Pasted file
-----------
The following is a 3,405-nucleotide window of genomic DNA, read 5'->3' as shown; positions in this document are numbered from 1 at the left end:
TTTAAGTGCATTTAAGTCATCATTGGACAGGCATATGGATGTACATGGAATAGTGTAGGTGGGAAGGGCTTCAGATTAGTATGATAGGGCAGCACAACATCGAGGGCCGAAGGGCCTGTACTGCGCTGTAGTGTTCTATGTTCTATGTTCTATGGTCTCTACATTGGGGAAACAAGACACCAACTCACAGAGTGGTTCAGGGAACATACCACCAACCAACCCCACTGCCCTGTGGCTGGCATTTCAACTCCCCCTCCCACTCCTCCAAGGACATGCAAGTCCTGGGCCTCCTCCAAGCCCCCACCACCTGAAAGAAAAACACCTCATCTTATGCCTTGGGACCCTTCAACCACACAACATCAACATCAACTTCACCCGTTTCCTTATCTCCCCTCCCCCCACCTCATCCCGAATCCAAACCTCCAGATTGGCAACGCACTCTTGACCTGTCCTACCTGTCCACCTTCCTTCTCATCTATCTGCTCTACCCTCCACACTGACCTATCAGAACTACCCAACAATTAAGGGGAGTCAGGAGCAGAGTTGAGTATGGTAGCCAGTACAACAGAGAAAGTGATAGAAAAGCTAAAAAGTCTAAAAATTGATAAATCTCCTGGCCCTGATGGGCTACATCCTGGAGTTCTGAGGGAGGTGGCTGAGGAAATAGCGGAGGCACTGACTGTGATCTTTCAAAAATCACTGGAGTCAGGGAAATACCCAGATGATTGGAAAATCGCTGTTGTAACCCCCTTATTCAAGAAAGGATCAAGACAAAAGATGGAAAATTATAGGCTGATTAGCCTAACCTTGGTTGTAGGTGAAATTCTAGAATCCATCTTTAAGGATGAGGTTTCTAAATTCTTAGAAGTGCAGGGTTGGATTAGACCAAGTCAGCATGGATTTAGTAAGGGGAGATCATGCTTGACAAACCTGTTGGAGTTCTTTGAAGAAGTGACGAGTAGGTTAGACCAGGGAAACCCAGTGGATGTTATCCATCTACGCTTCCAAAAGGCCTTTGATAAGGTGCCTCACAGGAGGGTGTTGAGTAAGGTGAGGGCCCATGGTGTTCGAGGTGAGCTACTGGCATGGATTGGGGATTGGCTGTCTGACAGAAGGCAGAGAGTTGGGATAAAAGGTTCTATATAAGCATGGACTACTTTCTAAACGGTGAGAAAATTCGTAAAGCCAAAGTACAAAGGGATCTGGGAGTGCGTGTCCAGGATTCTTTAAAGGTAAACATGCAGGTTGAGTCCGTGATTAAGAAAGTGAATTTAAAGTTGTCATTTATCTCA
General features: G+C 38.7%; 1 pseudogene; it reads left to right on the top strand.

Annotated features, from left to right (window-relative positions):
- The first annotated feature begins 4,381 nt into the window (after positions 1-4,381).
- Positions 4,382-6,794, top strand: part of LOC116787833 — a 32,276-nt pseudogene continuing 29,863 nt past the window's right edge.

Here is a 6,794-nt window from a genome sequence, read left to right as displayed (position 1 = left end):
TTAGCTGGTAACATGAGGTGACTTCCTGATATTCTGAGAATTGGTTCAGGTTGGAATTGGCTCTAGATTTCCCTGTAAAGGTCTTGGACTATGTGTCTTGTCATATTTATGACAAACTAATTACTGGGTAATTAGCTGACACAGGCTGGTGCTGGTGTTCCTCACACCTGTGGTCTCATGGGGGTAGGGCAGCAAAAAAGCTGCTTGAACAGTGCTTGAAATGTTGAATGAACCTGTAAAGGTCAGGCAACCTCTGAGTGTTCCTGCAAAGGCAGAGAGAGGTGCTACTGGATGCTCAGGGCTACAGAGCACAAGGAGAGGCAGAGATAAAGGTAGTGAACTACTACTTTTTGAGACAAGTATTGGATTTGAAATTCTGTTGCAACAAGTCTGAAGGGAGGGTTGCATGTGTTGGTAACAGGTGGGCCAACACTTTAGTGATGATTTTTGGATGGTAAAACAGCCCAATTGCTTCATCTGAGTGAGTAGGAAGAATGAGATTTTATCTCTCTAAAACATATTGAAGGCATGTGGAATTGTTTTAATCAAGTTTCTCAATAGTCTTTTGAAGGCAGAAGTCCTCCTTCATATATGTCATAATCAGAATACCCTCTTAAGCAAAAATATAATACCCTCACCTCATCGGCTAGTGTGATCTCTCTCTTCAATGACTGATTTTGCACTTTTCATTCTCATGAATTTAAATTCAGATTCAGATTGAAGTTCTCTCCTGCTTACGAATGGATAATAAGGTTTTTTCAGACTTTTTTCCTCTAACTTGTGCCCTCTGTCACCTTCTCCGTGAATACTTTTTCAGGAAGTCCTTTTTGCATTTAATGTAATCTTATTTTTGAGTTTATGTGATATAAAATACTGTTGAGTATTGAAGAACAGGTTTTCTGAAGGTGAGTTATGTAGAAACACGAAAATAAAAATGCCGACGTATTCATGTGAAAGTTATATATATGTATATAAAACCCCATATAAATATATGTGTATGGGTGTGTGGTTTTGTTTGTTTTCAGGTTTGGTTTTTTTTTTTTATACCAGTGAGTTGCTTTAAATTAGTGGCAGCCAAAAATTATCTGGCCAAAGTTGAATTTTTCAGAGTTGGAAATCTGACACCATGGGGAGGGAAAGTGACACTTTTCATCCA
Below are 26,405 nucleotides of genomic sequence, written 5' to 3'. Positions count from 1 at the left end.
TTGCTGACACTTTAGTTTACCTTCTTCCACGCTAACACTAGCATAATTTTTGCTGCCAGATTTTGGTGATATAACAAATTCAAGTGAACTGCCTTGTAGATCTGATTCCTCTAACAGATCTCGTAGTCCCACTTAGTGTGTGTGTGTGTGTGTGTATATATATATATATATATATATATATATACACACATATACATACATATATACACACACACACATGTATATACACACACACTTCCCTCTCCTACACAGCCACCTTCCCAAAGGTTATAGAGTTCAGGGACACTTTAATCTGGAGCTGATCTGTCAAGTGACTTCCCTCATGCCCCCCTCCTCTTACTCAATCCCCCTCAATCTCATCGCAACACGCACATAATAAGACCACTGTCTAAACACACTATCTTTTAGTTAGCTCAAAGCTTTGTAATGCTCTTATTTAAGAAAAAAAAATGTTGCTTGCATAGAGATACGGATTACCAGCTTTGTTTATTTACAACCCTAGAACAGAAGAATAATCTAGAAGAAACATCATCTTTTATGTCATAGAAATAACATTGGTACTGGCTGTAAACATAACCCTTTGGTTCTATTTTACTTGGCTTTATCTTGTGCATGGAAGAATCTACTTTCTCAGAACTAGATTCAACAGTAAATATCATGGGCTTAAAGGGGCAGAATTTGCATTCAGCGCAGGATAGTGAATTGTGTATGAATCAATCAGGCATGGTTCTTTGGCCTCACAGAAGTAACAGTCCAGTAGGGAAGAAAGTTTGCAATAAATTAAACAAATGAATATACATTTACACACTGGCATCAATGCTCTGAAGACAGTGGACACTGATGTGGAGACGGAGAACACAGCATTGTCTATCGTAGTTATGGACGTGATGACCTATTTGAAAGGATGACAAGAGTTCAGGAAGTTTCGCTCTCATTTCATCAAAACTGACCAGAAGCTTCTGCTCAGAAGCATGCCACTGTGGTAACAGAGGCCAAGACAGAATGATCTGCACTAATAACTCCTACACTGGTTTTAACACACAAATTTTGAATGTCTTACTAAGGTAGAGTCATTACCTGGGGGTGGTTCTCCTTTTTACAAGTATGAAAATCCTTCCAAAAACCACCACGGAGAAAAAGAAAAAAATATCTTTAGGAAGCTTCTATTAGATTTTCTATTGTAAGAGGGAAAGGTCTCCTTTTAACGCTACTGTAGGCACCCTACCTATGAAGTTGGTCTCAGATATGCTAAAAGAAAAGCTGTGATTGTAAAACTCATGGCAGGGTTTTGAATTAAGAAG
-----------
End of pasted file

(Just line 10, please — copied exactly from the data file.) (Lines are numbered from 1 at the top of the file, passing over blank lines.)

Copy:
TTGCTGACACTTTAGTTTACCTTCTTCCACGCTAACACTAGCATAATTTTTGCTGCCAGATTTTGGTGATATAACAAATTCAAGTGAACTGCCTTGTAGATCTGATTCCTCTAACAGATCTCGTAGTCCCACTTAGTGTGTGTGTGTGTGTGTGTATATATATATATATATATATATATATATACACACATATACATACATATATACACACACACACATGTATATACACACACACTTCCCTCTCCTACACAGCCACCTTCCCAAAGGTTATAGAGTTCAGGGACACTTTAATCTGGAGCTGATCTGTCAAGTGACTTCCCTCATGCCCCCCTCCTCTTACTCAATCCCCCTCAATCTCATCGCAACACGCACATAATAAGACCACTGTCTAAACACACTATCTTTTAGTTAGCTCAAAGCTTTGTAATGCTCTTATTTAAGAAAAAAAAATGTTGCTTGCATAGAGATACGGATTACCAGCTTTGTTTATTTACAACCCTAGAACAGAAGAATAATCTAGAAGAAACATCATCTTTTATGTCATAGAAATAACATTGGTACTGGCTGTAAACATAACCCTTTGGTTCTATTTTACTTGGCTTTATCTTGTGCATGGAAGAATCTACTTTCTCAGAACTAGATTCAACAGTAAATATCATGGGCTTAAAGGGGCAGAATTTGCATTCAGCGCAGGATAGTGAATTGTGTATGAATCAATCAGGCATGGTTCTTTGGCCTCACAGAAGTAACAGTCCAGTAGGGAAGAAAGTTTGCAATAAATTAAACAAATGAATATACATTTACACACTGGCATCAATGCTCTGAAGACAGTGGACACTGATGTGGAGACGGAGAACACAGCATTGTCTATCGTAGTTATGGACGTGATGACCTATTTGAAAGGATGACAAGAGTTCAGGAAGTTTCGCTCTCATTTCATCAAAACTGACCAGAAGCTTCTGCTCAGAAGCATGCCACTGTGGTAACAGAGGCCAAGACAGAATGATCTGCACTAATAACTCCTACACTGGTTTTAACACACAAATTTTGAATGTCTTACTAAGGTAGAGTCATTACCTGGGGGTGGTTCTCCTTTTTACAAGTATGAAAATCCTTCCAAAAACCACCACGGAGAAAAAGAAAAAAATATCTTTAGGAAGCTTCTATTAGATTTTCTATTGTAAGAGGGAAAGGTCTCCTTTTAACGCTACTGTAGGCACCCTACCTATGAAGTTGGTCTCAGATATGCTAAAAGAAAAGCTGTGATTGTAAAACTCATGGCAGGGTTTTGAATTAAGAAG